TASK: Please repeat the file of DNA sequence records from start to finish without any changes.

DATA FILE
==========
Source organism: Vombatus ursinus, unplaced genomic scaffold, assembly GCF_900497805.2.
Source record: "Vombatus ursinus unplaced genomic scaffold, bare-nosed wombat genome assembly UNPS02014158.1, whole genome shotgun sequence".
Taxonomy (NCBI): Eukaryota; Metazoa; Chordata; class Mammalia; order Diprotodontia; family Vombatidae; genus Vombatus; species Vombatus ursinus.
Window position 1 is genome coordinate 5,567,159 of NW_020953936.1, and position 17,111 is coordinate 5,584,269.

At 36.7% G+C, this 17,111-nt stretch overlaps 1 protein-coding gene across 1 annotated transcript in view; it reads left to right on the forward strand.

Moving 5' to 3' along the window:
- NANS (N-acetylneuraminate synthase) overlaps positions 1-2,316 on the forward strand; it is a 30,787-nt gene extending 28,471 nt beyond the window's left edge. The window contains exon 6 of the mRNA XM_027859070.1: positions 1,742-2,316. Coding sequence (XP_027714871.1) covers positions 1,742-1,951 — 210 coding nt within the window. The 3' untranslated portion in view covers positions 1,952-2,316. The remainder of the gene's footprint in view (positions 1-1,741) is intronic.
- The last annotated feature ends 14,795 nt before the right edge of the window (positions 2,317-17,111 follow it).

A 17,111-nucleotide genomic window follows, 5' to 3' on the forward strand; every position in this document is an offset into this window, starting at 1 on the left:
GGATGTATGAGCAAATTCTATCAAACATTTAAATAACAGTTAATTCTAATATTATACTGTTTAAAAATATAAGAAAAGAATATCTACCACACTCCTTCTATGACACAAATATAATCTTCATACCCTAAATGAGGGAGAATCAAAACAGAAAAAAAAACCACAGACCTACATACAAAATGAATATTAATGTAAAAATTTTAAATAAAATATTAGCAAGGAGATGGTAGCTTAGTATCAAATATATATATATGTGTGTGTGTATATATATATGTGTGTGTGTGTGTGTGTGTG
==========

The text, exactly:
Source organism: Vombatus ursinus, unplaced genomic scaffold, assembly GCF_900497805.2.
Source record: "Vombatus ursinus unplaced genomic scaffold, bare-nosed wombat genome assembly UNPS02014158.1, whole genome shotgun sequence".
Taxonomy (NCBI): Eukaryota; Metazoa; Chordata; class Mammalia; order Diprotodontia; family Vombatidae; genus Vombatus; species Vombatus ursinus.
Window position 1 is genome coordinate 5,567,159 of NW_020953936.1, and position 17,111 is coordinate 5,584,269.

At 36.7% G+C, this 17,111-nt stretch overlaps 1 protein-coding gene across 1 annotated transcript in view; it reads left to right on the forward strand.

Moving 5' to 3' along the window:
- NANS (N-acetylneuraminate synthase) overlaps positions 1-2,316 on the forward strand; it is a 30,787-nt gene extending 28,471 nt beyond the window's left edge. The window contains exon 6 of the mRNA XM_027859070.1: positions 1,742-2,316. Coding sequence (XP_027714871.1) covers positions 1,742-1,951 — 210 coding nt within the window. The 3' untranslated portion in view covers positions 1,952-2,316. The remainder of the gene's footprint in view (positions 1-1,741) is intronic.
- The last annotated feature ends 14,795 nt before the right edge of the window (positions 2,317-17,111 follow it).

A 17,111-nucleotide genomic window follows, 5' to 3' on the forward strand; every position in this document is an offset into this window, starting at 1 on the left:
GGATGTATGAGCAAATTCTATCAAACATTTAAATAACAGTTAATTCTAATATTATACTGTTTAAAAATATAAGAAAAGAATATCTACCACACTCCTTCTATGACACAAATATAATCTTCATACCCTAAATGAGGGAGAATCAAAACAGAAAAAAAAACCACAGACCTACATACAAAATGAATATTAATGTAAAAATTTTAAATAAAATATTAGCAAGGAGATGGTAGCTTAGTATCAAATATATATATATGTGTGTGTGTATATATATATGTGTGTGTGTGTGTGTGTGTG